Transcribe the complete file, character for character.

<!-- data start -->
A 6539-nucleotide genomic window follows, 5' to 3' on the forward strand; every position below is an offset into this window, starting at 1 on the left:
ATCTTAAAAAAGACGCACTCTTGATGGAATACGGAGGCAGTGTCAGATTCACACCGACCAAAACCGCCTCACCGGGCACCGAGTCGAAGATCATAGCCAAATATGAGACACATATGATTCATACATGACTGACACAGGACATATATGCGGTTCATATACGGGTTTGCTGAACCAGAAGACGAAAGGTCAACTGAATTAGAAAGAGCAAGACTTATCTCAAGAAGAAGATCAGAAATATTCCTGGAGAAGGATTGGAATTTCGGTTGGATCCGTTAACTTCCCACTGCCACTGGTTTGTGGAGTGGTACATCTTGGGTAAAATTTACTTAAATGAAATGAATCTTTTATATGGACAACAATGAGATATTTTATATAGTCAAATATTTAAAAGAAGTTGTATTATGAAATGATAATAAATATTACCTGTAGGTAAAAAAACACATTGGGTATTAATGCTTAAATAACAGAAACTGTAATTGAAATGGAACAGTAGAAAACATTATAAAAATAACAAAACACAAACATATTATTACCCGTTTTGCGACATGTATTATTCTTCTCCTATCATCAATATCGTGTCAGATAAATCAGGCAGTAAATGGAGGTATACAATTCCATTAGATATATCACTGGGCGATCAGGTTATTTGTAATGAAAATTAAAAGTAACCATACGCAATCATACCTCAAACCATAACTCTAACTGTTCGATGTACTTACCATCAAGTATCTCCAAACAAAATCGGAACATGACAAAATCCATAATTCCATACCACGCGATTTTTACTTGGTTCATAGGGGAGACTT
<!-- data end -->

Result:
A 6539-nucleotide genomic window follows, 5' to 3' on the forward strand; every position below is an offset into this window, starting at 1 on the left:
ATCTTAAAAAAGACGCACTCTTGATGGAATACGGAGGCAGTGTCAGATTCACACCGACCAAAACCGCCTCACCGGGCACCGAGTCGAAGATCATAGCCAAATATGAGACACATATGATTCATACATGACTGACACAGGACATATATGCGGTTCATATACGGGTTTGCTGAACCAGAAGACGAAAGGTCAACTGAATTAGAAAGAGCAAGACTTATCTCAAGAAGAAGATCAGAAATATTCCTGGAGAAGGATTGGAATTTCGGTTGGATCCGTTAACTTCCCACTGCCACTGGTTTGTGGAGTGGTACATCTTGGGTAAAATTTACTTAAATGAAATGAATCTTTTATATGGACAACAATGAGATATTTTATATAGTCAAATATTTAAAAGAAGTTGTATTATGAAATGATAATAAATATTACCTGTAGGTAAAAAAACACATTGGGTATTAATGCTTAAATAACAGAAACTGTAATTGAAATGGAACAGTAGAAAACATTATAAAAATAACAAAACACAAACATATTATTACCCGTTTTGCGACATGTATTATTCTTCTCCTATCATCAATATCGTGTCAGATAAATCAGGCAGTAAATGGAGGTATACAATTCCATTAGATATATCACTGGGCGATCAGGTTATTTGTAATGAAAATTAAAAGTAACCATACGCAATCATACCTCAAACCATAACTCTAACTGTTCGATGTACTTACCATCAAGTATCTCCAAACAAAATCGGAACATGACAAAATCCATAATTCCATACCACGCGATTTTTACTTGGTTCATAGGGGAGACTT